Assignment #1: Copy three layouts as closely as possible
It's that time of the year again, and I'm taking another design class. This time it's called "Typography-based design", and it's taught by Jeff Barlow, Starbucks Creative Manager.
For the first assignment, we were given copies of three book spreads and several choices of text. The objective of the assignment is to create three spreads using one of the texts, and each of these spreads should imitate one of the given one as closely as possible while using the traditional grid proportions.
The samples were given on 8.5 x 11 inch paper, but the layouts had to be created on 8.5 x 14 inch paper.
This is a page from a book on typography. It has a lot of different elements, such as numbered lists, usage of italic, bold and small caps, and so on.
This is my version of the same layout. I got most of the features of the original one, except the end of the left page. I should have used just two lines from the lyrics and applied the same style as in the sample to them.
This is a page from an early 20th century book that was done in the spirit of preserving the fine art of book-making.
In my version, there isn't enough leading between the lines, which makes the text look darker. The pattern on the left page is just a scanned copy of the original.
Otherwise, I feel like this one was easier than the previous spread since it didn't have so many things to keep track of.
This is the fun one. I'm not sure which book this came from, but it's probably early 18th century.
One of the things that is unique about this spread is that it has a pattern. However, unlike the pattern on the previous one, this one could not be easily scanned and copied, since it is blurry.
So, as step one I made my own version of the floral pattern to use for the layout.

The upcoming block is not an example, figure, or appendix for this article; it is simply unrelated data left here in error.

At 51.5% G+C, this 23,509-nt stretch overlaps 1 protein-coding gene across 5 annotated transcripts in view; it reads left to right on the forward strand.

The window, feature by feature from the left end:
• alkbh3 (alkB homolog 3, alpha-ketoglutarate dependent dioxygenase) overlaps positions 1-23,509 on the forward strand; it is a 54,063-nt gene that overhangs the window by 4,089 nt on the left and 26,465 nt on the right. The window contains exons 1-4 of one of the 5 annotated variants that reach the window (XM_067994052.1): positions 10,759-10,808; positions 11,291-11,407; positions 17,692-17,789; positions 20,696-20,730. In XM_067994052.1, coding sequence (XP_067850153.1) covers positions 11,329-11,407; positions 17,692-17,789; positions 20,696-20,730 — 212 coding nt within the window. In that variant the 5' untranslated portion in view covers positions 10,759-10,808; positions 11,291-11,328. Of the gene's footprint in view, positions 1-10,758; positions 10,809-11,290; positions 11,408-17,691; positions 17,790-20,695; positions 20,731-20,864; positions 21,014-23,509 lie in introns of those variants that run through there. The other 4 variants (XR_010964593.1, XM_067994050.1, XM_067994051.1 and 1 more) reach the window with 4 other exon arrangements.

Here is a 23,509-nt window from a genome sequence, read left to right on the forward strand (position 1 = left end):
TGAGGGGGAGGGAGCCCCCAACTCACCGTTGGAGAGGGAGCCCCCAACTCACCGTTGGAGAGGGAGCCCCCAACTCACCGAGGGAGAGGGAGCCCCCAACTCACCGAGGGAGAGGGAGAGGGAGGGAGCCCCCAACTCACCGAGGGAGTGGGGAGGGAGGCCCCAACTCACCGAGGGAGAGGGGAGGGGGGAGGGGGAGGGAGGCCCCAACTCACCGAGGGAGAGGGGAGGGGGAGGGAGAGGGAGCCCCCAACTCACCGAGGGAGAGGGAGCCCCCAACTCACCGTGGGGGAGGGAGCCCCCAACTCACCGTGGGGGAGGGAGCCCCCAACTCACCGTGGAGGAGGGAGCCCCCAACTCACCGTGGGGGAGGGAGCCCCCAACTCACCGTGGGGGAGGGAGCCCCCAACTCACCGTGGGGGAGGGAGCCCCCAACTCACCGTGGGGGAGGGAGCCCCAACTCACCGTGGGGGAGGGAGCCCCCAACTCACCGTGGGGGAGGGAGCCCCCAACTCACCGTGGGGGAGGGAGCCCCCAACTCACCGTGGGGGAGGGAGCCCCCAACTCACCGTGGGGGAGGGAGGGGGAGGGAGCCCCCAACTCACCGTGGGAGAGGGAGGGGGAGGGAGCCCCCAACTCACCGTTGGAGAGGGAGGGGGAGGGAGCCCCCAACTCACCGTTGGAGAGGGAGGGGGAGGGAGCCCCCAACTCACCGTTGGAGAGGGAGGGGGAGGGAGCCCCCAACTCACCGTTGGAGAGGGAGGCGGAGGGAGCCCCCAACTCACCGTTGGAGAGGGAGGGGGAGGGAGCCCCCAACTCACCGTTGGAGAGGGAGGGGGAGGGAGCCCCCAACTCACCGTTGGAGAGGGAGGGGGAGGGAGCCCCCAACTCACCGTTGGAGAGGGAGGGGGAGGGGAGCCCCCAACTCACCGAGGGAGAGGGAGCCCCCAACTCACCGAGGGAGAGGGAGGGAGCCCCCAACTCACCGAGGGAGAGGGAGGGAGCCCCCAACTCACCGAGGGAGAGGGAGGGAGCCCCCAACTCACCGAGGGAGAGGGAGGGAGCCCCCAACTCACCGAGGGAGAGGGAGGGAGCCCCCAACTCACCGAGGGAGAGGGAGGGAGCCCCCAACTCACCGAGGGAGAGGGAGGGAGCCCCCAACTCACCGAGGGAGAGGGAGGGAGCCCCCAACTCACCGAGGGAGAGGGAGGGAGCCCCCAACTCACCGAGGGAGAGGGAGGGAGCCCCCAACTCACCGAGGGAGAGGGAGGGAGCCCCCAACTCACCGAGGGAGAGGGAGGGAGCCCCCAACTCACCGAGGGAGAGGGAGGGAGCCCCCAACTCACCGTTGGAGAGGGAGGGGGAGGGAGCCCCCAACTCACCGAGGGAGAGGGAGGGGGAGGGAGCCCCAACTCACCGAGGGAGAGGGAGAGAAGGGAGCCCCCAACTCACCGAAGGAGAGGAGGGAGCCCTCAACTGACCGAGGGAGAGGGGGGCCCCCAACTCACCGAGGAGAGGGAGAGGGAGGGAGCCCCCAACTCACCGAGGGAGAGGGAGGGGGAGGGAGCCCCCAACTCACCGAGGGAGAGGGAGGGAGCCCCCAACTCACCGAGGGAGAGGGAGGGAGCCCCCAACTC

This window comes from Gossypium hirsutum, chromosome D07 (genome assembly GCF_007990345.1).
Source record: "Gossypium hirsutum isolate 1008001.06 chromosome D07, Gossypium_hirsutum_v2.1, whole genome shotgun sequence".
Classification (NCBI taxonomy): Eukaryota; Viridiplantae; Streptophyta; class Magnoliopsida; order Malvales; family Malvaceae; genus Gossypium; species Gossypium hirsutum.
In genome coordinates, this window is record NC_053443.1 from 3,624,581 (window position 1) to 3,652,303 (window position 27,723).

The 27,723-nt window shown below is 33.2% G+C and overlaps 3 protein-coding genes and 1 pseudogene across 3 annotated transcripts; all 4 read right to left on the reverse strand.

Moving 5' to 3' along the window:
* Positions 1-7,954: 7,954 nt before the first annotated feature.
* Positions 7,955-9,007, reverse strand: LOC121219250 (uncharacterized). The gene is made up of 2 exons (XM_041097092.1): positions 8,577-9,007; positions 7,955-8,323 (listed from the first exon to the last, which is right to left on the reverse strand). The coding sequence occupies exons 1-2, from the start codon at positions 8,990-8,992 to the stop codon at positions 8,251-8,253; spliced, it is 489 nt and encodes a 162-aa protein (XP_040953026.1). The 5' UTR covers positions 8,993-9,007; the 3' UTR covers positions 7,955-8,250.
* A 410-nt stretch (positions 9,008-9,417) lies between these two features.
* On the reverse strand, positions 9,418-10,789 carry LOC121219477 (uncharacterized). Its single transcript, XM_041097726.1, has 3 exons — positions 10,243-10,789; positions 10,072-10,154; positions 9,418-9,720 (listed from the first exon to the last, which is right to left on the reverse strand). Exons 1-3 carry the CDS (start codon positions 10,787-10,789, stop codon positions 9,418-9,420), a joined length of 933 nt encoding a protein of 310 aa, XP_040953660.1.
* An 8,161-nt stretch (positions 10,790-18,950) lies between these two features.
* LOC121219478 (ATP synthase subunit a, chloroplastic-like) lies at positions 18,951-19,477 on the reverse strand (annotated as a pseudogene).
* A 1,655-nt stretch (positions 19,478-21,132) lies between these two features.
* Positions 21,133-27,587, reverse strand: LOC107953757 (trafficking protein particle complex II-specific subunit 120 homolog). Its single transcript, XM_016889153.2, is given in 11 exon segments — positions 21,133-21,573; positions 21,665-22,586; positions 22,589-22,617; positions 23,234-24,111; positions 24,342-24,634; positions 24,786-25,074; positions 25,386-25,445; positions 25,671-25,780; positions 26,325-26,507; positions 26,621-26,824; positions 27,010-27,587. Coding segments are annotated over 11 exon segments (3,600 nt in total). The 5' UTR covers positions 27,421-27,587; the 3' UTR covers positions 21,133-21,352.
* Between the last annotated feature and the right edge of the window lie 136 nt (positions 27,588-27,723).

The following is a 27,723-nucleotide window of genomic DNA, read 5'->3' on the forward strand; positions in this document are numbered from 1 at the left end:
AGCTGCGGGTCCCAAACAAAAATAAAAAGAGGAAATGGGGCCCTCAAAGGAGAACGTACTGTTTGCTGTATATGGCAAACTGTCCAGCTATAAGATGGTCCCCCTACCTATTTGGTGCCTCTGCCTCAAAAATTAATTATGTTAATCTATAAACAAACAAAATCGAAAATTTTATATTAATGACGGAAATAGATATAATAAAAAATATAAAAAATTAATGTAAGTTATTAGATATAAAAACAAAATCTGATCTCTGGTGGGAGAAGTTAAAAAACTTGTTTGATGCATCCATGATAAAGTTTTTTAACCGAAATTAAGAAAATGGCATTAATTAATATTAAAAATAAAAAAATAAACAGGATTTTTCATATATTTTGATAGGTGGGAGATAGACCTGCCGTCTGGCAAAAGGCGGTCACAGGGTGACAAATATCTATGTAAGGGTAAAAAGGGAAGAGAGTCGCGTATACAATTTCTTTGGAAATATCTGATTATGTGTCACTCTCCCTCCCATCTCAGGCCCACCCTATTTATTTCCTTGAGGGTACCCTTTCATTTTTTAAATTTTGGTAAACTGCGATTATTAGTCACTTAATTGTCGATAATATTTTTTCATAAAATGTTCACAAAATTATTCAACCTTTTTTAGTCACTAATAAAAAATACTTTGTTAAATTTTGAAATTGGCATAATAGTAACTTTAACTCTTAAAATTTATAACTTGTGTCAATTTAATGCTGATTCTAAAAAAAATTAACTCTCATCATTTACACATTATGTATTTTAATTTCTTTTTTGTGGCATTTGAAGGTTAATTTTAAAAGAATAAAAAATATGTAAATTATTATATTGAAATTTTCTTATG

Then, I had some fun making a frame out of them and arranging the song so that it would look like the text in the original (I am pretty sure it is a prayer, but don't quote me on that).
As you can tell, my layout is a bit wider than the sample. That is because of the traditional grid requirement: I set mine so that the rectangle fits exactly with the traditional grid.
The right side is set way too tight, and the lines are too long.
There are some common mistakes across all three of these.
Since the samples were given in a different size, I should just have resized them to match the target size. That would have helped me maintain the correct proportions, since my type is just a bit too small.
I didn't pay enough attention to the number of characters in each line. If I had counted them, I would have matched the type size more closely.
Finally, I used Adobe Garamond Pro for every single one of the layouts instead of trying to find a more closely matching typeface for each of them.
Overall, this was a fun, although really time-consuming, assignment. I thought I had spent so much time fiddling with it, and still I didn't get all those small details!